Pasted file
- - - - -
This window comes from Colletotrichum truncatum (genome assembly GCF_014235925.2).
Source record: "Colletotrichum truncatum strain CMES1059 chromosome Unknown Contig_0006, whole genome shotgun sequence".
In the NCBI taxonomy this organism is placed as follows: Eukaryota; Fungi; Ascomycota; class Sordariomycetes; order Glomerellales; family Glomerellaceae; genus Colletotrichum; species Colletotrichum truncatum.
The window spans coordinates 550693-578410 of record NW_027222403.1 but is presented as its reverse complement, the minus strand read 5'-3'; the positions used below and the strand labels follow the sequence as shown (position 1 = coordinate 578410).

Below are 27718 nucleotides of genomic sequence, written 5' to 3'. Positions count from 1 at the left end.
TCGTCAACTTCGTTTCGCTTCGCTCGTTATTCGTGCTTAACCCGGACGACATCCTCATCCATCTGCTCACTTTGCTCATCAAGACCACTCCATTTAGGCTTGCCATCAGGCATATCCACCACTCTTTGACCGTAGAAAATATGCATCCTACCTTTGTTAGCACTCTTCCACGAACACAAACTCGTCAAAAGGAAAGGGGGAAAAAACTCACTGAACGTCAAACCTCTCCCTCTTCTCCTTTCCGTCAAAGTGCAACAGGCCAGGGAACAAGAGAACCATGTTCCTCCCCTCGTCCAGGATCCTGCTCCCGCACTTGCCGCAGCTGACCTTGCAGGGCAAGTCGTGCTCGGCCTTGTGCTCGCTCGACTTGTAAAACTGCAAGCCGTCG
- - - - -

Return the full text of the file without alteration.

This window comes from Colletotrichum truncatum (genome assembly GCF_014235925.2).
Source record: "Colletotrichum truncatum strain CMES1059 chromosome Unknown Contig_0006, whole genome shotgun sequence".
In the NCBI taxonomy this organism is placed as follows: Eukaryota; Fungi; Ascomycota; class Sordariomycetes; order Glomerellales; family Glomerellaceae; genus Colletotrichum; species Colletotrichum truncatum.
The window spans coordinates 550693-578410 of record NW_027222403.1 but is presented as its reverse complement, the minus strand read 5'-3'; the positions used below and the strand labels follow the sequence as shown (position 1 = coordinate 578410).

Below are 27718 nucleotides of genomic sequence, written 5' to 3'. Positions count from 1 at the left end.
TCGTCAACTTCGTTTCGCTTCGCTCGTTATTCGTGCTTAACCCGGACGACATCCTCATCCATCTGCTCACTTTGCTCATCAAGACCACTCCATTTAGGCTTGCCATCAGGCATATCCACCACTCTTTGACCGTAGAAAATATGCATCCTACCTTTGTTAGCACTCTTCCACGAACACAAACTCGTCAAAAGGAAAGGGGGAAAAAACTCACTGAACGTCAAACCTCTCCCTCTTCTCCTTTCCGTCAAAGTGCAACAGGCCAGGGAACAAGAGAACCATGTTCCTCCCCTCGTCCAGGATCCTGCTCCCGCACTTGCCGCAGCTGACCTTGCAGGGCAAGTCGTGCTCGGCCTTGTGCTCGCTCGACTTGTAAAACTGCAAGCCGTCG